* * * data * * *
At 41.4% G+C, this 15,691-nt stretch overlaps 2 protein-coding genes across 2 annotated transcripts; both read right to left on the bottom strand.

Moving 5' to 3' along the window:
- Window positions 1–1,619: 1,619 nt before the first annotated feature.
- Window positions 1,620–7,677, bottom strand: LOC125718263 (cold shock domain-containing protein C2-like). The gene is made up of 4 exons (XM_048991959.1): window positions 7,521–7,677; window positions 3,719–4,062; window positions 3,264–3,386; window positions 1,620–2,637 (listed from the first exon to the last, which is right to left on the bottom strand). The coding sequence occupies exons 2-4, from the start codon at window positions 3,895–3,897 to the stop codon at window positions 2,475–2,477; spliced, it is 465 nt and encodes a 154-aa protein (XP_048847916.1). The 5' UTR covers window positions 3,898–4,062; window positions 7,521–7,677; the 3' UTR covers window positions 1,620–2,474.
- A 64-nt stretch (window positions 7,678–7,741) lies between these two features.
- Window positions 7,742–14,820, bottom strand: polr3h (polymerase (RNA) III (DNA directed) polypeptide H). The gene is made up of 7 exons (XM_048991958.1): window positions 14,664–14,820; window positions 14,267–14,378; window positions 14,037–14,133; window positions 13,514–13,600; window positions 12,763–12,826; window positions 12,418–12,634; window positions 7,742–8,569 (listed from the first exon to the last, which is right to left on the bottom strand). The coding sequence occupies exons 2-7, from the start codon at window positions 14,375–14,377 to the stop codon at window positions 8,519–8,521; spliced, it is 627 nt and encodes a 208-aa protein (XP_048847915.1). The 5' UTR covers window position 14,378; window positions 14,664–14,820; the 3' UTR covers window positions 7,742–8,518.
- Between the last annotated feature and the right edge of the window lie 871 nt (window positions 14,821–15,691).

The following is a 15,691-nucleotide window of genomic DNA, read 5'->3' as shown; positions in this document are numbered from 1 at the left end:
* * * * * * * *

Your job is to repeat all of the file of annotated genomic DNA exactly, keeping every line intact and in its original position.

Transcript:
At 41.4% G+C, this 15,691-nt stretch overlaps 2 protein-coding genes across 2 annotated transcripts; both read right to left on the bottom strand.

Moving 5' to 3' along the window:
- Window positions 1–1,619: 1,619 nt before the first annotated feature.
- Window positions 1,620–7,677, bottom strand: LOC125718263 (cold shock domain-containing protein C2-like). The gene is made up of 4 exons (XM_048991959.1): window positions 7,521–7,677; window positions 3,719–4,062; window positions 3,264–3,386; window positions 1,620–2,637 (listed from the first exon to the last, which is right to left on the bottom strand). The coding sequence occupies exons 2-4, from the start codon at window positions 3,895–3,897 to the stop codon at window positions 2,475–2,477; spliced, it is 465 nt and encodes a 154-aa protein (XP_048847916.1). The 5' UTR covers window positions 3,898–4,062; window positions 7,521–7,677; the 3' UTR covers window positions 1,620–2,474.
- A 64-nt stretch (window positions 7,678–7,741) lies between these two features.
- Window positions 7,742–14,820, bottom strand: polr3h (polymerase (RNA) III (DNA directed) polypeptide H). The gene is made up of 7 exons (XM_048991958.1): window positions 14,664–14,820; window positions 14,267–14,378; window positions 14,037–14,133; window positions 13,514–13,600; window positions 12,763–12,826; window positions 12,418–12,634; window positions 7,742–8,569 (listed from the first exon to the last, which is right to left on the bottom strand). The coding sequence occupies exons 2-7, from the start codon at window positions 14,375–14,377 to the stop codon at window positions 8,519–8,521; spliced, it is 627 nt and encodes a 208-aa protein (XP_048847915.1). The 5' UTR covers window position 14,378; window positions 14,664–14,820; the 3' UTR covers window positions 7,742–8,518.
- Between the last annotated feature and the right edge of the window lie 871 nt (window positions 14,821–15,691).

The following is a 15,691-nucleotide window of genomic DNA, read 5'->3' as shown; positions in this document are numbered from 1 at the left end: